India’s Prime Minister Narendra Modi and US president Barack Obama have reached an agreement to move ahead on a civilian nuclear power agreement.

“I am pleased that six years after we signed our bilateral agreement, we are moving towards commercial cooperation, consistent with our laws [and] international legal obligations,” Mr Modi said at a joint press conference with Mr Obama in New Delhi.

A deadlock was formed following agreements in 2008, which was designed to give India access to civilian nuclear technology.

But US concerns over India's liability laws in the event of an accident meant no further progress was made.

There are no specific details just yet on how the impasse was broken.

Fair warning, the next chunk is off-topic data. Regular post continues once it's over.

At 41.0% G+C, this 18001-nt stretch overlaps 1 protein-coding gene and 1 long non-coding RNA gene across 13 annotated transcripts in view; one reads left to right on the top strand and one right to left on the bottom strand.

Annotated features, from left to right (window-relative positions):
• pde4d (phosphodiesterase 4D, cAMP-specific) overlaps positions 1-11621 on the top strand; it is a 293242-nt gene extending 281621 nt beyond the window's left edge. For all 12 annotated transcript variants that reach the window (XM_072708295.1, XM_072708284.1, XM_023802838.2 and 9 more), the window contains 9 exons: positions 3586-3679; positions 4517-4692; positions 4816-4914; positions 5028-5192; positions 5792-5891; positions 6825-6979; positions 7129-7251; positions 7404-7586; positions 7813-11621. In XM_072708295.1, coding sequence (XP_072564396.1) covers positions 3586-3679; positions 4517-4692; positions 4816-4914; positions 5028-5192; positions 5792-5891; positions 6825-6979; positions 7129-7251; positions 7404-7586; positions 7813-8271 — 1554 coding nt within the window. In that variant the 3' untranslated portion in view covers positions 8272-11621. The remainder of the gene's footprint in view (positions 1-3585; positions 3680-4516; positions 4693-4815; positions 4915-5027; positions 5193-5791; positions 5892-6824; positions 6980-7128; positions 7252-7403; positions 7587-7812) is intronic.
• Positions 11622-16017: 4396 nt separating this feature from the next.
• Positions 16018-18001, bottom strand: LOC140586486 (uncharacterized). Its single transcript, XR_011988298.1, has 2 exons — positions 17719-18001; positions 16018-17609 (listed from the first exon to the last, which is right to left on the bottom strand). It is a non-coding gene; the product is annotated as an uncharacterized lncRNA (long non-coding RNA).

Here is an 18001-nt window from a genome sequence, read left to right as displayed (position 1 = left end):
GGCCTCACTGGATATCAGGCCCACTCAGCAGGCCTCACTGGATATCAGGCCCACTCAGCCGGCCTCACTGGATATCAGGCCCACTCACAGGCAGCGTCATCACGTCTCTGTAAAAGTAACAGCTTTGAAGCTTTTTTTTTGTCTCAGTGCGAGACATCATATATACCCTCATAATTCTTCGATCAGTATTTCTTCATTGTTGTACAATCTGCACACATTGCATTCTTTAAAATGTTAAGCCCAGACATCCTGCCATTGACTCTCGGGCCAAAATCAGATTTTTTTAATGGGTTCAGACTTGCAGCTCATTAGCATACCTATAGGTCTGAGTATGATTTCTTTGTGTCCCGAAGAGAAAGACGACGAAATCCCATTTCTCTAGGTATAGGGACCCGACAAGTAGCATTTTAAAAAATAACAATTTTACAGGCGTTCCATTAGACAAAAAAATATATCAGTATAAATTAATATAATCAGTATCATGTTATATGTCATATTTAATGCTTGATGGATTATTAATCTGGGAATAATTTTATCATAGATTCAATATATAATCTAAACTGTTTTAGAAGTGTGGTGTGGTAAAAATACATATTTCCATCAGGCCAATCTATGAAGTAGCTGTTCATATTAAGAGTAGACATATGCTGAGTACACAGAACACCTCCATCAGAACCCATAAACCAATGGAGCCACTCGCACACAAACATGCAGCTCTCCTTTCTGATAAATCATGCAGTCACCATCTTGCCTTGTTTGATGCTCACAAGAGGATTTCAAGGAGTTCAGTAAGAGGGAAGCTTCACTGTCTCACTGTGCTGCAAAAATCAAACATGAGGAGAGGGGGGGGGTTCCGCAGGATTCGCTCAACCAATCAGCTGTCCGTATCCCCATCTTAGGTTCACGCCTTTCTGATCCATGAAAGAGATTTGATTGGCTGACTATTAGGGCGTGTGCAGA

Indian media reports say the country set up an insurance pool to protect companies that build reactors in the country.

“Today we achieved a breakthrough understanding on two issues that were holding up our ability to advance our civil nuclear cooperation and we are committed to moving towards full implementation,” Mr Obama said.

The two leaders have several talks planned.

Climate change will be discussed, clean energy in particular.

Obama's adviser Ben Rhodes told reporters that climate change and renewable energy were “concrete” priorities on the agenda.